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Wildfires Rage In Australia


Australian authorities are calling fire conditions there catastrophic. Bushfires have burned millions of acres and continue spreading in extreme heat. Two volunteer firefighters died yesterday when a falling tree caused their truck to overturn. Australian Broadcasting Corporation reporter Julia Holman is in Sydney and joins us via Skype. Welcome to the program.

JULIA HOLMAN: Thanks for having me.

INSKEEP: What's it like to be in Sydney right now?

HOLMAN: Well, look. There's been thick smoke blanketing Sydney now for weeks. When the sun comes up in the morning, it's red. It's difficult to let your children go outside. It's - this - it's summertime here in Sydney. It should be a lovely time of year, but it's just been a really uncomfortable place - and - to be in. And there are bushfires not too far away from where we are.

INSKEEP: When you say not too far away, how near are those fires, and what do you see when you go there?

HOLMAN: Look. Just an hour away from Sydney, by car, there are bushfires that are - that are at - that are absolutely enormous. You know, we're talking about half the size of Sydney city itself. These bushfires are incredibly dense. The fires are out of control. There is no human capacity to put them out.

Firefighters are praying for rain, as is the rest of the country. But we're in the grip of the worst drought here in history. So there's no capacity for the firefighters to put those fires out, you know, no matter how much human effort is put into them.

INSKEEP: How extreme is the extreme heat? I mean, you do have some heat in Australia regardless, right? But this is even worse than normal.

HOLMAN: Well, we've just had not - we've had the hottest day on record, which was Wednesday. And then on Thursday - we had, the next week we had - that record was broken. So it was Thursday was the hottest day on record. We're expecting now tomorrow, Saturday, will be the new hottest day on record.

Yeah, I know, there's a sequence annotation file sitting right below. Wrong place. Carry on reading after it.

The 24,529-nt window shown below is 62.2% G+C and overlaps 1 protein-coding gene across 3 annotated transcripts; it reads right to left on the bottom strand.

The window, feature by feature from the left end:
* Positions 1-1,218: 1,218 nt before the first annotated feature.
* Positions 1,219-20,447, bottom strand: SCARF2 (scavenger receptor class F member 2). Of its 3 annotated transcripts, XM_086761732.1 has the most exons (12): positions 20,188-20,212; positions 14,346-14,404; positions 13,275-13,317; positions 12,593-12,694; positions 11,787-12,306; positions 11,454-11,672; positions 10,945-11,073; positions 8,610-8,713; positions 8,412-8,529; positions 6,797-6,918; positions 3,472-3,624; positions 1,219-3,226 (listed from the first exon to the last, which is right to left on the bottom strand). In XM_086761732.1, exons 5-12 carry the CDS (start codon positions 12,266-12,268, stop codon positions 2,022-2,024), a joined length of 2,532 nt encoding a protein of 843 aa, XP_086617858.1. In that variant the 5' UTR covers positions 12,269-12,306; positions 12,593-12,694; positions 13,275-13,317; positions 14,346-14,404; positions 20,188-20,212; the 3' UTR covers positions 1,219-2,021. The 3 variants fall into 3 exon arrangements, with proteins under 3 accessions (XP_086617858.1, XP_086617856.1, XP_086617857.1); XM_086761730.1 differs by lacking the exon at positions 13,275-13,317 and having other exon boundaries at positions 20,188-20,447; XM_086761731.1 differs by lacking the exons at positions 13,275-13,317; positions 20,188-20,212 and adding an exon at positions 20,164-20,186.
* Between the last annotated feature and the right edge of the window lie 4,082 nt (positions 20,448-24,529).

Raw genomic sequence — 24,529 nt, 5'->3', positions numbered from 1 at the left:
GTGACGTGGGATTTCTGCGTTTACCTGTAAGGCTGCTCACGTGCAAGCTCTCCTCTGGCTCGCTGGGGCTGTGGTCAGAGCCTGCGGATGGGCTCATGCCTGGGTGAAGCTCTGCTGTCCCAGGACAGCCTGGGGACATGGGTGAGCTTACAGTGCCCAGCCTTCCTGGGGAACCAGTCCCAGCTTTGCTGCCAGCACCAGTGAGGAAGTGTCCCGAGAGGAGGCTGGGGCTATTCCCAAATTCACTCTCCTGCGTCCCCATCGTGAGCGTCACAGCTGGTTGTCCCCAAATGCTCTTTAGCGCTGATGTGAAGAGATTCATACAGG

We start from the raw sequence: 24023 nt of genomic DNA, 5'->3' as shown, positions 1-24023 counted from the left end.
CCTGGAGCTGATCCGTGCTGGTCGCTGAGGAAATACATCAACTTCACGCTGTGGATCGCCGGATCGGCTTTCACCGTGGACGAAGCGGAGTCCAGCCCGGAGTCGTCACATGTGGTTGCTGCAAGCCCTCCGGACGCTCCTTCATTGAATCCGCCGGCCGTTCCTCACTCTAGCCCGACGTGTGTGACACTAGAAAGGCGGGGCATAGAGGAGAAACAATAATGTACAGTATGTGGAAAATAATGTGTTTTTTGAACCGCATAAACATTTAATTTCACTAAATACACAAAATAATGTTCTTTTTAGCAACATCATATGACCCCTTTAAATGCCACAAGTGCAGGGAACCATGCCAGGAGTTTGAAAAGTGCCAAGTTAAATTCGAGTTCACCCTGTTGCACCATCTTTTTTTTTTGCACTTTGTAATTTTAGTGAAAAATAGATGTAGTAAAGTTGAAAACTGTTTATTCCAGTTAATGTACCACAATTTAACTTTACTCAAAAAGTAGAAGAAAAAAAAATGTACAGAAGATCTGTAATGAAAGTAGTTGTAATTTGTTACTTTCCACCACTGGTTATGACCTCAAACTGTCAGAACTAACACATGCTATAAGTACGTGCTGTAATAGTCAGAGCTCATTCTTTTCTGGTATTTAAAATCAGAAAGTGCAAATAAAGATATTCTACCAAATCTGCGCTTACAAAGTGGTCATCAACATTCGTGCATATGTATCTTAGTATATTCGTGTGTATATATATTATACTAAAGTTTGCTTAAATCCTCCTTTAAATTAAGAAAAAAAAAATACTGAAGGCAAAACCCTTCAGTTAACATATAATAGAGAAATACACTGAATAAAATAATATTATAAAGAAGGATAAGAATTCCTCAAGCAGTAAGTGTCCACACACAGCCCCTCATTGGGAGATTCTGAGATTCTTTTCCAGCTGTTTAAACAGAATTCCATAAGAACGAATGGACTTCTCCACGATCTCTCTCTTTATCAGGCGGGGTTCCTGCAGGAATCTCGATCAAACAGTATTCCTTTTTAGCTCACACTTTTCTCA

Temperatures in parts of the country have been the equivalent of 120 degrees Fahrenheit. In Sydney, it was over 105 degrees Fahrenheit. We're expecting those conditions tomorrow. This heat is extreme, and it is so dry. And there's just nothing on the horizon that looks like these fires are going to be put out.

INSKEEP: I suppose we should feel lucky that more populated areas have not been destroyed. Hundreds of homes have been destroyed over a period, I know, but 7 1/2 million acres is not that many homes, I guess. Can you just describe what the landscape, what the landscape is like, what is growing there, what it looks like normally and what it has become as the fires have spread across it?

HOLMAN: I mean, Australia is a country that is accustomed to drought. We have droughts fairly regularly in this country. But the - everything is so brown. When you drive down the highway, which I did today to come back from these bushfires, everything - there's ash that's falling onto the highway.

The trees are like paper. So one little spark and they just go up. You know, it doesn't take very much for these fires, which would not ordinarily take some effort to go up in flame or, you know, or not very - basically, they're able to go up with the smallest spark.

INSKEEP: Ms. Holman, thanks for the update, really appreciate it.

HOLMAN: Thanks for having me.

INSKEEP: And be safe, please. Julia Holman is a reporter for the Australian Broadcasting Corporation and joined us via Skype. Transcript provided by NPR, Copyright NPR.